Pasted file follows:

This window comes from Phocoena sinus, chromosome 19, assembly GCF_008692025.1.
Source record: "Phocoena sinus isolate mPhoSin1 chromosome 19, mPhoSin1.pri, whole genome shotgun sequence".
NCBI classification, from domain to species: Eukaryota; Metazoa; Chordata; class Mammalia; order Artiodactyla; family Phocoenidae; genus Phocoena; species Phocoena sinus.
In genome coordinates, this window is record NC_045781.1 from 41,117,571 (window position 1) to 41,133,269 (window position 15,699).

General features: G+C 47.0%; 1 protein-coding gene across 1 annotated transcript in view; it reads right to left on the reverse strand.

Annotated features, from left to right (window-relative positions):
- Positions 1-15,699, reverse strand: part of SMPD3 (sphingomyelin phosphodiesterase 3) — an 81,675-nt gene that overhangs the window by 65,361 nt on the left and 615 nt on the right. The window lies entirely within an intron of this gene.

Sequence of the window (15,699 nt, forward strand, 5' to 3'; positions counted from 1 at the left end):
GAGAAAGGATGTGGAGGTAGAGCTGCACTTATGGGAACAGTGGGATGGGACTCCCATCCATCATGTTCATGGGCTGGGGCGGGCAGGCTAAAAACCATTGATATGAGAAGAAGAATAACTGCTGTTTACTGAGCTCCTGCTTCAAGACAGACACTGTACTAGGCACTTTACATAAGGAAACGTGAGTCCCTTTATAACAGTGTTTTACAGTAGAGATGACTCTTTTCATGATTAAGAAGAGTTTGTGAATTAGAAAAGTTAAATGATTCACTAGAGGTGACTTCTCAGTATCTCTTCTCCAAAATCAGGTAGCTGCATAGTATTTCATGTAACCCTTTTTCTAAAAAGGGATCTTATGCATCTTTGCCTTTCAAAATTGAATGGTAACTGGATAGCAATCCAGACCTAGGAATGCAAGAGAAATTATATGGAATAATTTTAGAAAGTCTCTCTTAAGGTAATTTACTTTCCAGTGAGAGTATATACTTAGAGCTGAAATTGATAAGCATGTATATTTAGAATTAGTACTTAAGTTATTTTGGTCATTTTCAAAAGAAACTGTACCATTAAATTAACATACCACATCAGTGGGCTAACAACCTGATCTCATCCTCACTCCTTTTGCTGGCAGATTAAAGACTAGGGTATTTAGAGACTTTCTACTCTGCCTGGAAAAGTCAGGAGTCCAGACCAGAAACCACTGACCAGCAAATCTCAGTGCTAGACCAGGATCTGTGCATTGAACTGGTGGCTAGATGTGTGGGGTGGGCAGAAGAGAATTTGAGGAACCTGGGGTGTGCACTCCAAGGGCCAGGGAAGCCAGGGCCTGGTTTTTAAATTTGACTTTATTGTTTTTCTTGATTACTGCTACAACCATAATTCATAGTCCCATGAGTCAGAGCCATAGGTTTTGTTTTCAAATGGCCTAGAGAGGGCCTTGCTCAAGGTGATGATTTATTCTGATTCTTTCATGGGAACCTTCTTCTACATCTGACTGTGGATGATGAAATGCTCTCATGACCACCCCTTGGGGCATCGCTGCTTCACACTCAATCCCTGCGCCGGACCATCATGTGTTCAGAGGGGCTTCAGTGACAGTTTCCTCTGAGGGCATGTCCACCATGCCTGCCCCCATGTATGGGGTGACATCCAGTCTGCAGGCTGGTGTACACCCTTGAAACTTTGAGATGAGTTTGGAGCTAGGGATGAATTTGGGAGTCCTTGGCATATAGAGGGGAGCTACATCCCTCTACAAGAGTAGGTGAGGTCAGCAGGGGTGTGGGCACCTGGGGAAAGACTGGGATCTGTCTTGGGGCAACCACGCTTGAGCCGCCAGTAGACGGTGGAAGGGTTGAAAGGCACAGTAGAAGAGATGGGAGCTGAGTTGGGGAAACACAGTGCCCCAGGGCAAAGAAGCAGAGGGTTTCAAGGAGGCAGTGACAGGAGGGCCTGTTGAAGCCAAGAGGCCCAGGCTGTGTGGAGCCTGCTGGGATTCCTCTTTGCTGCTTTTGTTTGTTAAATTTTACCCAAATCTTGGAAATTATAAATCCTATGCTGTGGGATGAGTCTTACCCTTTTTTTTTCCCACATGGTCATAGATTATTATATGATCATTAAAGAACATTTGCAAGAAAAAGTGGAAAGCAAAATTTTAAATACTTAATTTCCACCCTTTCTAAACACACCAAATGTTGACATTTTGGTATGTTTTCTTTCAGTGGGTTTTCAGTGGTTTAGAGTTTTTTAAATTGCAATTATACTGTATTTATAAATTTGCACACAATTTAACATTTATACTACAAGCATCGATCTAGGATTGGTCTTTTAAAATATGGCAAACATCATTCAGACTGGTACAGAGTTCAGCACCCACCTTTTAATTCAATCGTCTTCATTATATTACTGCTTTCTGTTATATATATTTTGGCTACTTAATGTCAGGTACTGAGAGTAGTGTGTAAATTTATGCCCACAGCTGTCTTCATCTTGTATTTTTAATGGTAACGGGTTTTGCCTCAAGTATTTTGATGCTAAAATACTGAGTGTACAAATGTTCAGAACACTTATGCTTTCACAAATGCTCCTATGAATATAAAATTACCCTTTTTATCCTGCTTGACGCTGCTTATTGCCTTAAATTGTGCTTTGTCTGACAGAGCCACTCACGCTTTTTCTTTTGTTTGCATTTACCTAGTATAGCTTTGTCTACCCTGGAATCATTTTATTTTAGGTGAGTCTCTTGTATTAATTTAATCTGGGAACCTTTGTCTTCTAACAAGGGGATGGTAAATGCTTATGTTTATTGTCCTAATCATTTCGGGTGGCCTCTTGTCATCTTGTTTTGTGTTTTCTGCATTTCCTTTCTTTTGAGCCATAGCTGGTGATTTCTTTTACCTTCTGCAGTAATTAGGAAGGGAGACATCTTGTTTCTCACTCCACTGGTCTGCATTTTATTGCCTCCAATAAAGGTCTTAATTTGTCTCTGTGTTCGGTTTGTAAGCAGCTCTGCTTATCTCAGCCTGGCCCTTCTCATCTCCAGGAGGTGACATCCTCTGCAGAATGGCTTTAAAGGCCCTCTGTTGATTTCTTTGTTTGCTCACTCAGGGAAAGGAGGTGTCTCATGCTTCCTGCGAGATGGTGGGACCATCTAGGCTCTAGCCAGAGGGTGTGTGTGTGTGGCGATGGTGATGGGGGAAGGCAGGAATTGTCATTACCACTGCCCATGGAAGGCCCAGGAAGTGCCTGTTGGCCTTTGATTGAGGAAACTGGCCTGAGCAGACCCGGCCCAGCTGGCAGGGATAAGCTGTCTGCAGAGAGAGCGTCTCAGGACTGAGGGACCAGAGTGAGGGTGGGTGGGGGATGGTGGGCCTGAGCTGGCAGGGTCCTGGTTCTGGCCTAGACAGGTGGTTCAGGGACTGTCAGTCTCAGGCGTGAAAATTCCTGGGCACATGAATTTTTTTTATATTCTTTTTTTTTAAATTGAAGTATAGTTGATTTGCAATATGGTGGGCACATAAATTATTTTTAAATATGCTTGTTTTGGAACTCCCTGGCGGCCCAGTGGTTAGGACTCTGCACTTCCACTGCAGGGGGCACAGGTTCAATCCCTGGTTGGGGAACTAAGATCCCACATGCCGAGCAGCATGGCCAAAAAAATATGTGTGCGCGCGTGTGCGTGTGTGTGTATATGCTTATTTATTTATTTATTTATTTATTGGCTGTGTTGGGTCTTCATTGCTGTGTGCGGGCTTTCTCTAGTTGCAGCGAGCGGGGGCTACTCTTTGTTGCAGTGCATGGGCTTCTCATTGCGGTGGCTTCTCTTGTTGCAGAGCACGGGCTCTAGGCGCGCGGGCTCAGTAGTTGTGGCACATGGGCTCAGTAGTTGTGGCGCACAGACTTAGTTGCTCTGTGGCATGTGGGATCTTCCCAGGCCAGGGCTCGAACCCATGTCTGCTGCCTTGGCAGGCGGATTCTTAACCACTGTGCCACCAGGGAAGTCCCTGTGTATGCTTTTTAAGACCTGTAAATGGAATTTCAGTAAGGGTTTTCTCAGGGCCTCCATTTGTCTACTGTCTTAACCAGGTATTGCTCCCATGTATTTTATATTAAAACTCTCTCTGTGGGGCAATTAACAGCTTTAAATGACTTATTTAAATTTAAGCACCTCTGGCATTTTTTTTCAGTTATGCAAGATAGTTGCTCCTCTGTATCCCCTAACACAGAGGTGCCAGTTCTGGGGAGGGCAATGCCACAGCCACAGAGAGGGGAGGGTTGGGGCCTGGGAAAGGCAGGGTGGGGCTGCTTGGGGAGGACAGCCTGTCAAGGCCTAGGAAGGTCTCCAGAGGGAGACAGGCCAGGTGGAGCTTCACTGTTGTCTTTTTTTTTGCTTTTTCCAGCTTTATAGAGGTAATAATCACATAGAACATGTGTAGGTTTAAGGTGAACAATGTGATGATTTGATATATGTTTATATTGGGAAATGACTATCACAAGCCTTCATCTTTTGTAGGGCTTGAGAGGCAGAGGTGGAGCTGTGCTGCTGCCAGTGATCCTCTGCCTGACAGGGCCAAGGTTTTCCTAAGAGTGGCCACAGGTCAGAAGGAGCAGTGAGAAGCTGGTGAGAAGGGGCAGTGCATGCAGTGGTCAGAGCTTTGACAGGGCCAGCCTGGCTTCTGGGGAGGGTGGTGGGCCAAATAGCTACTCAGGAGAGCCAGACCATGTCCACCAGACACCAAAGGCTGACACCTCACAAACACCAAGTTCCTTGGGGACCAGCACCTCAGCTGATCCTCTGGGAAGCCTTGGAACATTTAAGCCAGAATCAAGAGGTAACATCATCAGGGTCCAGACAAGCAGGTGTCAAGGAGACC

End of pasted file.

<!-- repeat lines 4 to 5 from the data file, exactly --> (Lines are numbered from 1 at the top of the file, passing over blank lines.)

In genome coordinates, this window is record NC_045781.1 from 41,117,571 (window position 1) to 41,133,269 (window position 15,699).

General features: G+C 47.0%; 1 protein-coding gene across 1 annotated transcript in view; it reads right to left on the reverse strand.